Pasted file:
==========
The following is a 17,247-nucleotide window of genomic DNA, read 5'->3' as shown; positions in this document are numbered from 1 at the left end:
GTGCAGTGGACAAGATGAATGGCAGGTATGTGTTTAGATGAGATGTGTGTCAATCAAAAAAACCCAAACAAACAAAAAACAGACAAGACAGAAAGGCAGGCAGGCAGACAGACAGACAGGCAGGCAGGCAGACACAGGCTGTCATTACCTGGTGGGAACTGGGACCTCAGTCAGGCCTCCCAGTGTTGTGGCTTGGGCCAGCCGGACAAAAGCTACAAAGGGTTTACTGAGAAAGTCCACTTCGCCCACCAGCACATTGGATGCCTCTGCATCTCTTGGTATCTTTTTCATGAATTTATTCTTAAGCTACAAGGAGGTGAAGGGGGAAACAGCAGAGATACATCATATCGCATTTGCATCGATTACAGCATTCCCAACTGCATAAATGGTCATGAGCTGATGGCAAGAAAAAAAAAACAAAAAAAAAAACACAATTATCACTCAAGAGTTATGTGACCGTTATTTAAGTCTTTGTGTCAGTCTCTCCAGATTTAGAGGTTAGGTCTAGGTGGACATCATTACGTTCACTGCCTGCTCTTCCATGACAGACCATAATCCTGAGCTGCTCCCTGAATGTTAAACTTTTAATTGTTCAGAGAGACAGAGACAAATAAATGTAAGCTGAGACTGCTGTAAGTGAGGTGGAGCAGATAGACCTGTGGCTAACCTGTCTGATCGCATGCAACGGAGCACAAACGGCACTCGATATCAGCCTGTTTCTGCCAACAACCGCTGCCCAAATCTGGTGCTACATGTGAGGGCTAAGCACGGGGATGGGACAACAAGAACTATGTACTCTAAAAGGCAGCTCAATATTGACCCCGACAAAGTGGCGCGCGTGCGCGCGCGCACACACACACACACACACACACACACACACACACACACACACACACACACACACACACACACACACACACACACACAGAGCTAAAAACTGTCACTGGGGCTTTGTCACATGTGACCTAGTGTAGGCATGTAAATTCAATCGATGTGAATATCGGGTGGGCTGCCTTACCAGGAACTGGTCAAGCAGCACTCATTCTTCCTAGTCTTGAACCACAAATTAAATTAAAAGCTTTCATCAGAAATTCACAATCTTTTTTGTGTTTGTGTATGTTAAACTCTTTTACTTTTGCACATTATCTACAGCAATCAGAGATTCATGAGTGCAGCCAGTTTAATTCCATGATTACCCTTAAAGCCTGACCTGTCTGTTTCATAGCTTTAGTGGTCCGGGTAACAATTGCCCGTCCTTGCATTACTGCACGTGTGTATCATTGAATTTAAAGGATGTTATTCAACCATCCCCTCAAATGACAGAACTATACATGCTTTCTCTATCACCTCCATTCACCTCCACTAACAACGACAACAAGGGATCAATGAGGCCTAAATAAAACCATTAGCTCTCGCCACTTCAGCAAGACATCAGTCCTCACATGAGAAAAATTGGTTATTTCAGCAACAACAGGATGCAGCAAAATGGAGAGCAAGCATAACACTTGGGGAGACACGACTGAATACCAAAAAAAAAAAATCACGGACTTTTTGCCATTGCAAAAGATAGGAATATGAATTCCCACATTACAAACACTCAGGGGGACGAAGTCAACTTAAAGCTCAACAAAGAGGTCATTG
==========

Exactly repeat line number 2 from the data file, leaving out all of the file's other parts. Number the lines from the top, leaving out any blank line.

GTGCAGTGGACAAGATGAATGGCAGGTATGTGTTTAGATGAGATGTGTGTCAATCAAAAAAACCCAAACAAACAAAAAACAGACAAGACAGAAAGGCAGGCAGGCAGACAGACAGACAGGCAGGCAGGCAGACACAGGCTGTCATTACCTGGTGGGAACTGGGACCTCAGTCAGGCCTCCCAGTGTTGTGGCTTGGGCCAGCCGGACAAAAGCTACAAAGGGTTTACTGAGAAAGTCCACTTCGCCCACCAGCACATTGGATGCCTCTGCATCTCTTGGTATCTTTTTCATGAATTTATTCTTAAGCTACAAGGAGGTGAAGGGGGAAACAGCAGAGATACATCATATCGCATTTGCATCGATTACAGCATTCCCAACTGCATAAATGGTCATGAGCTGATGGCAAGAAAAAAAAAACAAAAAAAAAAACACAATTATCACTCAAGAGTTATGTGACCGTTATTTAAGTCTTTGTGTCAGTCTCTCCAGATTTAGAGGTTAGGTCTAGGTGGACATCATTACGTTCACTGCCTGCTCTTCCATGACAGACCATAATCCTGAGCTGCTCCCTGAATGTTAAACTTTTAATTGTTCAGAGAGACAGAGACAAATAAATGTAAGCTGAGACTGCTGTAAGTGAGGTGGAGCAGATAGACCTGTGGCTAACCTGTCTGATCGCATGCAACGGAGCACAAACGGCACTCGATATCAGCCTGTTTCTGCCAACAACCGCTGCCCAAATCTGGTGCTACATGTGAGGGCTAAGCACGGGGATGGGACAACAAGAACTATGTACTCTAAAAGGCAGCTCAATATTGACCCCGACAAAGTGGCGCGCGTGCGCGCGCGCACACACACACACACACACACACACACACACACACACACACACACACACACACACACACACACACACACACACACACAGAGCTAAAAACTGTCACTGGGGCTTTGTCACATGTGACCTAGTGTAGGCATGTAAATTCAATCGATGTGAATATCGGGTGGGCTGCCTTACCAGGAACTGGTCAAGCAGCACTCATTCTTCCTAGTCTTGAACCACAAATTAAATTAAAAGCTTTCATCAGAAATTCACAATCTTTTTTGTGTTTGTGTATGTTAAACTCTTTTACTTTTGCACATTATCTACAGCAATCAGAGATTCATGAGTGCAGCCAGTTTAATTCCATGATTACCCTTAAAGCCTGACCTGTCTGTTTCATAGCTTTAGTGGTCCGGGTAACAATTGCCCGTCCTTGCATTACTGCACGTGTGTATCATTGAATTTAAAGGATGTTATTCAACCATCCCCTCAAATGACAGAACTATACATGCTTTCTCTATCACCTCCATTCACCTCCACTAACAACGACAACAAGGGATCAATGAGGCCTAAATAAAACCATTAGCTCTCGCCACTTCAGCAAGACATCAGTCCTCACATGAGAAAAATTGGTTATTTCAGCAACAACAGGATGCAGCAAAATGGAGAGCAAGCATAACACTTGGGGAGACACGACTGAATACCAAAAAAAAAAAATCACGGACTTTTTGCCATTGCAAAAGATAGGAATATGAATTCCCACATTACAAACACTCAGGGGGACGAAGTCAACTTAAAGCTCAACAAAGAGGTCATTG